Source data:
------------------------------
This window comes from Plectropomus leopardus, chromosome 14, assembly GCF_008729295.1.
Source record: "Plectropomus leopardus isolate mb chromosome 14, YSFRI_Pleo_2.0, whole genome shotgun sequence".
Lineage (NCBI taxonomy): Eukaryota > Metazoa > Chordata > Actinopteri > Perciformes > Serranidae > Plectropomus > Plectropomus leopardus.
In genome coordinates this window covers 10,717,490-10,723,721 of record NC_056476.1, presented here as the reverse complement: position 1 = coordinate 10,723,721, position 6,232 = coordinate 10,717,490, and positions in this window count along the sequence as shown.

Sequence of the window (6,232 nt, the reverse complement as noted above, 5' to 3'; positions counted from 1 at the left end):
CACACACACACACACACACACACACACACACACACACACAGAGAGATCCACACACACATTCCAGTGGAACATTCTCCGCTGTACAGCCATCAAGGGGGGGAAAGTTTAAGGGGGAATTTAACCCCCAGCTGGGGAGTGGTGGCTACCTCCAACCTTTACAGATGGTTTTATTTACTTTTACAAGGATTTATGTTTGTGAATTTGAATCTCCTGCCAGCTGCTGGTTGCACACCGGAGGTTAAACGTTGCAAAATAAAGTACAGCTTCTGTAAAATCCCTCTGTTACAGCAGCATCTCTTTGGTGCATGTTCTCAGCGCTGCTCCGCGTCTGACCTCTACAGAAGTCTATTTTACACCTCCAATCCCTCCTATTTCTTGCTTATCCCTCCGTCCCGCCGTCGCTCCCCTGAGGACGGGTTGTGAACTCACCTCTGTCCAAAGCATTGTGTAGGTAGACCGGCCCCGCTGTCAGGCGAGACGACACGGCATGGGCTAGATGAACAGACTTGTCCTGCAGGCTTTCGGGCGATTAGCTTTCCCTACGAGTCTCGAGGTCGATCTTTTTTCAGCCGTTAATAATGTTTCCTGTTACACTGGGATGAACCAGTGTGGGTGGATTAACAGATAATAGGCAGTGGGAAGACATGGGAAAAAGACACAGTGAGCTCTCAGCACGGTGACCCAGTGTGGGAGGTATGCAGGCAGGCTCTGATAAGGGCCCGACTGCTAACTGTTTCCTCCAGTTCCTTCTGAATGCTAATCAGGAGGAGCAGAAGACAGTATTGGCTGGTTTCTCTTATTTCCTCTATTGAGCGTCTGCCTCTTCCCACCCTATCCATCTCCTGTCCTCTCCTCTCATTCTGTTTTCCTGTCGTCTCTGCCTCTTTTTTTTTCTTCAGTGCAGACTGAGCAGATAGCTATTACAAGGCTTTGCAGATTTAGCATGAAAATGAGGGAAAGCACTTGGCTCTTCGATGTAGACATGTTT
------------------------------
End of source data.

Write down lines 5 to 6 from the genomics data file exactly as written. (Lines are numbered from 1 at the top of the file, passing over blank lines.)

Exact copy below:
Sequence of the window (6,232 nt, the reverse complement as noted above, 5' to 3'; positions counted from 1 at the left end):
CACACACACACACACACACACACACACACACACACACACAGAGAGATCCACACACACATTCCAGTGGAACATTCTCCGCTGTACAGCCATCAAGGGGGGGAAAGTTTAAGGGGGAATTTAACCCCCAGCTGGGGAGTGGTGGCTACCTCCAACCTTTACAGATGGTTTTATTTACTTTTACAAGGATTTATGTTTGTGAATTTGAATCTCCTGCCAGCTGCTGGTTGCACACCGGAGGTTAAACGTTGCAAAATAAAGTACAGCTTCTGTAAAATCCCTCTGTTACAGCAGCATCTCTTTGGTGCATGTTCTCAGCGCTGCTCCGCGTCTGACCTCTACAGAAGTCTATTTTACACCTCCAATCCCTCCTATTTCTTGCTTATCCCTCCGTCCCGCCGTCGCTCCCCTGAGGACGGGTTGTGAACTCACCTCTGTCCAAAGCATTGTGTAGGTAGACCGGCCCCGCTGTCAGGCGAGACGACACGGCATGGGCTAGATGAACAGACTTGTCCTGCAGGCTTTCGGGCGATTAGCTTTCCCTACGAGTCTCGAGGTCGATCTTTTTTCAGCCGTTAATAATGTTTCCTGTTACACTGGGATGAACCAGTGTGGGTGGATTAACAGATAATAGGCAGTGGGAAGACATGGGAAAAAGACACAGTGAGCTCTCAGCACGGTGACCCAGTGTGGGAGGTATGCAGGCAGGCTCTGATAAGGGCCCGACTGCTAACTGTTTCCTCCAGTTCCTTCTGAATGCTAATCAGGAGGAGCAGAAGACAGTATTGGCTGGTTTCTCTTATTTCCTCTATTGAGCGTCTGCCTCTTCCCACCCTATCCATCTCCTGTCCTCTCCTCTCATTCTGTTTTCCTGTCGTCTCTGCCTCTTTTTTTTTCTTCAGTGCAGACTGAGCAGATAGCTATTACAAGGCTTTGCAGATTTAGCATGAAAATGAGGGAAAGCACTTGGCTCTTCGATGTAGACATGTTT